Trading in Zonal Denial for a Love of Moss
By LeAnn Locher, PQ Monthly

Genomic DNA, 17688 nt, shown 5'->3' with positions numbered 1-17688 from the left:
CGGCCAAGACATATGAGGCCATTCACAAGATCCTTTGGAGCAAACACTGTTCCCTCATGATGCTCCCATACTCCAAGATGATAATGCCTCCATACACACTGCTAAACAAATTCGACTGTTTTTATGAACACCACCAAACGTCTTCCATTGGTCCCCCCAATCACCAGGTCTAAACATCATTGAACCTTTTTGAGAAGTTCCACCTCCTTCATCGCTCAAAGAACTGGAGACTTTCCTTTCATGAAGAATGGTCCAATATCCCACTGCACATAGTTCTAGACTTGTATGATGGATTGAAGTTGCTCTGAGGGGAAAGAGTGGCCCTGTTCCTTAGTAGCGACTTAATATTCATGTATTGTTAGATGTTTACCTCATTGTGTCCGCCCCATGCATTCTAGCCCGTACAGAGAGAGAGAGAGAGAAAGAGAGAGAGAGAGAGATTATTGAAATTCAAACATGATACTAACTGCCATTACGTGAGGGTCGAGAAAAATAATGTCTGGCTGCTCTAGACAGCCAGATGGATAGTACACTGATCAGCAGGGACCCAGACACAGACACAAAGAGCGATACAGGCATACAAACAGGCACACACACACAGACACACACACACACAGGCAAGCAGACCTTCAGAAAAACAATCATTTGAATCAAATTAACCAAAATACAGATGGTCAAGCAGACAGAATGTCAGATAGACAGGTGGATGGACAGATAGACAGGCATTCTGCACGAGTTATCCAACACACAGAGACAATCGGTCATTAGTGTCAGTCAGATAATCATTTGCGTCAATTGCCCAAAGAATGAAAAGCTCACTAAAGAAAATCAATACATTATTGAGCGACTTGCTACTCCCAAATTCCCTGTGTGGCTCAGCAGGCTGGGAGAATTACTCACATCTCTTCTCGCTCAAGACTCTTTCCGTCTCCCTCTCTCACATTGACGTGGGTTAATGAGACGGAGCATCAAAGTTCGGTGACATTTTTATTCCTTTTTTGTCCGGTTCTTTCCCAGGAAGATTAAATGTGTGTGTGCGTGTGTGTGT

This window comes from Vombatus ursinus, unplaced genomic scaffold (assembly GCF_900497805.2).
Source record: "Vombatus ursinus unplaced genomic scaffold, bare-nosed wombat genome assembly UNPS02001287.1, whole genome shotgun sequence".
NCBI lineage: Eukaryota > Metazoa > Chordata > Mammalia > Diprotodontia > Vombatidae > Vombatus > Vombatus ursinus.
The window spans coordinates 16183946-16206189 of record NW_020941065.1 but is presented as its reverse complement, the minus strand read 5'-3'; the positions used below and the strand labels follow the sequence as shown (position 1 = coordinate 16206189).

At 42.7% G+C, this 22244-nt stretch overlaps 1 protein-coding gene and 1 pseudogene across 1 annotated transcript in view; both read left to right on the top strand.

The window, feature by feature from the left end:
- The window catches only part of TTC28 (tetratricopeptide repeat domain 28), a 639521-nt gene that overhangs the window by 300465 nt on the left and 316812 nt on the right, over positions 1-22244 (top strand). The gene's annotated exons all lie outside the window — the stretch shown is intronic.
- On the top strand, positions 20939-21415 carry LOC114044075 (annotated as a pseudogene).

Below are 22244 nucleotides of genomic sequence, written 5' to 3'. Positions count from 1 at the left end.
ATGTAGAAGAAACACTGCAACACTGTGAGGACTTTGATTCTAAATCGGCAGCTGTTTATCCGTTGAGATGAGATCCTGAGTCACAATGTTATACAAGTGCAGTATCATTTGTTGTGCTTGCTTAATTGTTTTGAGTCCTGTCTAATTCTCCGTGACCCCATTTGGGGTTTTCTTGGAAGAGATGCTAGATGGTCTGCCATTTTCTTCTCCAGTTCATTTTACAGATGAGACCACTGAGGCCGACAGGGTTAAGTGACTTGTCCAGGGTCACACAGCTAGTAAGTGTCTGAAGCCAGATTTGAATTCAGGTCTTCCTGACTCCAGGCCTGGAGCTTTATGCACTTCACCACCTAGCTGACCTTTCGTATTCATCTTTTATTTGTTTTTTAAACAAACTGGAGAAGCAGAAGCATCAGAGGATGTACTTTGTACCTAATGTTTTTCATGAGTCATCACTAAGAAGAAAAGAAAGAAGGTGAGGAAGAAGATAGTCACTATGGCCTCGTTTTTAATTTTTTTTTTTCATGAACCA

Itâ€™s funny how people swoon over gardens and plants that donâ€™t grow well here. Some call it zonal denial. I get it. I used to be like that. But then in a return to normal winter lows, (much like this past winter) I lost a whole hedge of not hardy Hebes. This meant I faced an expensive and frustrating replacement, and oh, how I had grown to love those Hebes. They were so perfect: evergreen, mounding in shape, a lovely purple flower attractive to pollinators and a gorgeous blue-green foliage. Iâ€™m a little sad writing about them even now, years later. I had fretted that winter about losing them and had been known to run out on particularly frigid nights to throw a blanket over them or to wrap them in holiday lights left perpetually on. After all that, and still losing the Hebes, I began to rethink my position. Why was I so intent on growing things that are marginally hardy here, when I live in a place and a zone that is able to grow a huge array of plants? People from other parts of the world covet what we can grow here, so why was I chasing something so difficult? I began to look at the garden differently from that point on. And it was then that I stopped hating moss. Look around. Moss is everywhere. On curbs, stairs, tree limbs, in the grass. It thrives in our moist environment, and supplies the most beautiful shade of green. The trees along NW Germantown Road, bare of their leaves in winter and early spring, are completely coated with green moss. Instead of brown bark arms reaching over the road, lime green outlines stand together to greet you as you climb up and over the hill. Itâ€™s easy to grow used to our vivid green beauty and become blind to our mossy environment, but take a trip to Southern California and return to Portland, and youâ€™ll be shocked at the difference. This is when you really see it. The green allure of where we live. Moss is easy here, thriving in soil thatâ€™s nutrient-poor. It grows on just about any surface, absorbing nutrients from the air and even cleaning the air simply by its existence. I laugh that huge patches of our back lawn arenâ€™t actually lawn, but moss instead. Even when the lawn goes dormant in our dry summers, the moss keeps it green, soft and cool. Explain to me again why chemicals touting, â€œkills moss in your lawnâ€ line the shelves at home and garden supply chains? Silly. I say, letâ€™s cultivate moss. Projects in the garden with moss have me rubbing my hands together excitedly. Now that Iâ€™ve come to love moss in my garden, what if I cultivate it in unique ways? Cultivate moss in a hanging picture frameâ€”Moss has no roots, so itâ€™s not like you need deep soil for cultivation. A flat surface, such as a cut-to-fit piece of plywood mounted to the back of a shadowbox or deep picture frame, creates the perfect environment to grow and frame moss. Misting once a week is all it will take to keep it green and alive, along with filtered sunlight and cool conditions. Tuck in a wee fern or two and itâ€™s art with a capital A. Paint with moss on a wallâ€”Create patterns, such as chevron or herringbone, or even words, like moss graffiti on building sides or walls. (Google â€œmoss graffitiâ€ for examples and how-toâ€™s). Create a moss chairâ€”To grow moss on an outdoor chair, transplant small pieces of moss to various areas of an aging, interestingly-shaped upholstered chair (but with a good firm seat). In our environment, this is easy. Mist it, keep it in the shade, and the moss will grow like wildfire. Maybe not like wildfire, but like moss. In the Northwest. Plant it mounded in potsâ€”This is a twee pet meant to be pat in in passing. Iâ€™ve done this before and every time Iâ€™ve given it a pat, I coo to it and call it my sweet. What? You donâ€™t do that too? LeAnn Locher cultivates moss along with a kajillion perennials, shrubs and trees (and sometimes weeds) in her North Portland garden. Connect with her and other like-minded gardeners at facebook.com/sassygardener.